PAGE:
Matsushita Electric Industrial Co. (Panasonic) has developed its first digital SLR (single lens reflex) camera, it said Monday.
SLR cameras use a mirror placed between the lens and the film or image sensor to project the image to the camera's viewfinder. The mirror moves out of the way when the picture is taken. SLR cameras typically support interchangeable lenses and are generally respond faster and are more capable than fixed-lens cameras.
Panasonic's first camera, the 7.5-megapixel DMC-L1, is the result of a joint-development agreement with Olympus signed a year earlier. The camera, a prototype of which is being shown at the Photo Marketing Association's 2006 trade fair that began in the U.S. on Sunday, includes a newly developed image sensor that allows for live images to be displayed on the camera's rear LCD (liquid crystal display) for an extended period. Such a function more closely resembles that offered in consumer compact digital cameras and isn't possible with current digital SLR cameras.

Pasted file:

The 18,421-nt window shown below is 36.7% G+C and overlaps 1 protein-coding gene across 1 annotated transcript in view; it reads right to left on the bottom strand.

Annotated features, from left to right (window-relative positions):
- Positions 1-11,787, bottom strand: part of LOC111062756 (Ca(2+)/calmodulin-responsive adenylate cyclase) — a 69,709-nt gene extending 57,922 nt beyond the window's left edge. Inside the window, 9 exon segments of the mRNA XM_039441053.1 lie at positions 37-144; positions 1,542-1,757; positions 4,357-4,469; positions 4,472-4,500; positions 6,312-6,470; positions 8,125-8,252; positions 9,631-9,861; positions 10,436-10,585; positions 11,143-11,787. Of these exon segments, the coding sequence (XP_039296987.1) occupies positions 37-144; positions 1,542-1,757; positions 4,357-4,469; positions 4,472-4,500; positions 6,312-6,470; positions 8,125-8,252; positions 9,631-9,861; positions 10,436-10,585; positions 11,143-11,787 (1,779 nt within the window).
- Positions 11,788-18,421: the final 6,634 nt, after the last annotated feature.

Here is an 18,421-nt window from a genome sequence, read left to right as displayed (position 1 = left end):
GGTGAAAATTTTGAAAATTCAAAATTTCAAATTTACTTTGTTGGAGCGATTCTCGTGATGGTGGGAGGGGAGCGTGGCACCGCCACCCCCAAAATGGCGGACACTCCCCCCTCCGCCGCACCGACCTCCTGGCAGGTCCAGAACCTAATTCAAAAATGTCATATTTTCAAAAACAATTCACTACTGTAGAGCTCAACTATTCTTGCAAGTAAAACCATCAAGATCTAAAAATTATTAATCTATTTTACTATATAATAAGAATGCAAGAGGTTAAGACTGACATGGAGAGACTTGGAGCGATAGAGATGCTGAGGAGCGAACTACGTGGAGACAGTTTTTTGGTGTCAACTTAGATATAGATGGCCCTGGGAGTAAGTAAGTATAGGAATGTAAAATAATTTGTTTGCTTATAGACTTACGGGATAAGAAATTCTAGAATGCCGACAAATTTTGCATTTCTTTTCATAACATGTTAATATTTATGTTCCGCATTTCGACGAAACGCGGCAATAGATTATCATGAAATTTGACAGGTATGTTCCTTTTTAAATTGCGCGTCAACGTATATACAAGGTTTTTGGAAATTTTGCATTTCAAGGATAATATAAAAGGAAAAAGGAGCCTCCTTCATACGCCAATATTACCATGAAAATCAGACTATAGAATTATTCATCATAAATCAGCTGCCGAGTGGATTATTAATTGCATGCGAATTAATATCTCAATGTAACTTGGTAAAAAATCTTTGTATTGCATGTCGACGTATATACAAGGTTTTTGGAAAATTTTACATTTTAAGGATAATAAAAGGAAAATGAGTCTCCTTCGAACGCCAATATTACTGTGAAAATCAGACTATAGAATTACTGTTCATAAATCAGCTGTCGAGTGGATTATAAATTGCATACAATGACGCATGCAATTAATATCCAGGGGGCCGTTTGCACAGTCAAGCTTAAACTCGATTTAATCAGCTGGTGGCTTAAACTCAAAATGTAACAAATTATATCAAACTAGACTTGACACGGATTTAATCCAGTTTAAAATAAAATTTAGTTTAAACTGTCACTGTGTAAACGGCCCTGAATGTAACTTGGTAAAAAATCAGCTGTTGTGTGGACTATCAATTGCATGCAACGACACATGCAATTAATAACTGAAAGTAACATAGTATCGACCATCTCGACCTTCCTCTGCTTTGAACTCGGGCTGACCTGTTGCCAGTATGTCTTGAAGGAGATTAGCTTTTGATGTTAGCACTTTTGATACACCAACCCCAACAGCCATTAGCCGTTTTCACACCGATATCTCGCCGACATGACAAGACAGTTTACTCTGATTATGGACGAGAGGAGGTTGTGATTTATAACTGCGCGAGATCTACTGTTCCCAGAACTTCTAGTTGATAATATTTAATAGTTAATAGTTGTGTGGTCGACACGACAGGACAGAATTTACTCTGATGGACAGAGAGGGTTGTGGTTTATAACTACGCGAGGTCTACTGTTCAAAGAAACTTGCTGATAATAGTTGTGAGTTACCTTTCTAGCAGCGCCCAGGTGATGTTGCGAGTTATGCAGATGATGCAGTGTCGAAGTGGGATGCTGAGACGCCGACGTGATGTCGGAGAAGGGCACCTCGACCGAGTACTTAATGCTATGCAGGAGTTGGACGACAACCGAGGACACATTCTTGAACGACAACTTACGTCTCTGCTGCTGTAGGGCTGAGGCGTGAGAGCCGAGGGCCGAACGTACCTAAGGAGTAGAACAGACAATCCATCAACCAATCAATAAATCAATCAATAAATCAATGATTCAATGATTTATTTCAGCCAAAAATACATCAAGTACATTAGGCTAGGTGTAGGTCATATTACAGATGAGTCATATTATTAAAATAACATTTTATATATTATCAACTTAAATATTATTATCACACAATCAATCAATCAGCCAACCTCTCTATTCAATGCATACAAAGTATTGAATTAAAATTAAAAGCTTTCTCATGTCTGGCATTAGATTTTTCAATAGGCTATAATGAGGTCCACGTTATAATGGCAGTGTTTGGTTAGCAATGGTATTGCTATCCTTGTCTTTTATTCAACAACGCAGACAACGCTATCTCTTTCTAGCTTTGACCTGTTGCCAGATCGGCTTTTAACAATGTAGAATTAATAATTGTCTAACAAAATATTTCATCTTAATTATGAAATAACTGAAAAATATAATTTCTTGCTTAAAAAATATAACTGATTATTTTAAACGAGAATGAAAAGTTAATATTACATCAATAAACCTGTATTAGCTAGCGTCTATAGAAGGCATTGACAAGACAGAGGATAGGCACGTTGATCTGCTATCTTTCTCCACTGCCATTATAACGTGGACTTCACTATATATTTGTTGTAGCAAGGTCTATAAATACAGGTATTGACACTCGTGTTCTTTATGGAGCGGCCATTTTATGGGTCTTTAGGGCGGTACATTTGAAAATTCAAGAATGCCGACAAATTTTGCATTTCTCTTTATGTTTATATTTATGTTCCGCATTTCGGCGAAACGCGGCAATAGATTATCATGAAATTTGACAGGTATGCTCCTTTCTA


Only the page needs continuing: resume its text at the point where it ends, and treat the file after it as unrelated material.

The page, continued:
It also conforms to the "Four Thirds System" standard that specifies a common lens mount. Camera makers usually employ their own proprietary lens mounts -- the sockets that lenses plug into -- and that means lenses bought for one camera won't work in a model from a competing manufacturer. Removable lenses mean photographers don't have to go through the expense of replacing a lens when they upgrade a camera. But it does effectively lock a photographer into cameras from a specific manufacturer as replacing a number of lenses is often an expensive proposition.
The four-thirds system represents at attempt by Olympus, Panasonic, Eastman Kodak Co., Fuji Photo Film Co, Sanyo Electric Co. and Sigma to create a standard image sensor and lens mount. Nikon and Canon have their own mounts and Sony will be using the camera mount system of Konica Minolta Photo Imaging.
Few other details of the Panasonic camera were available. The company said it plans to introduce it later this year.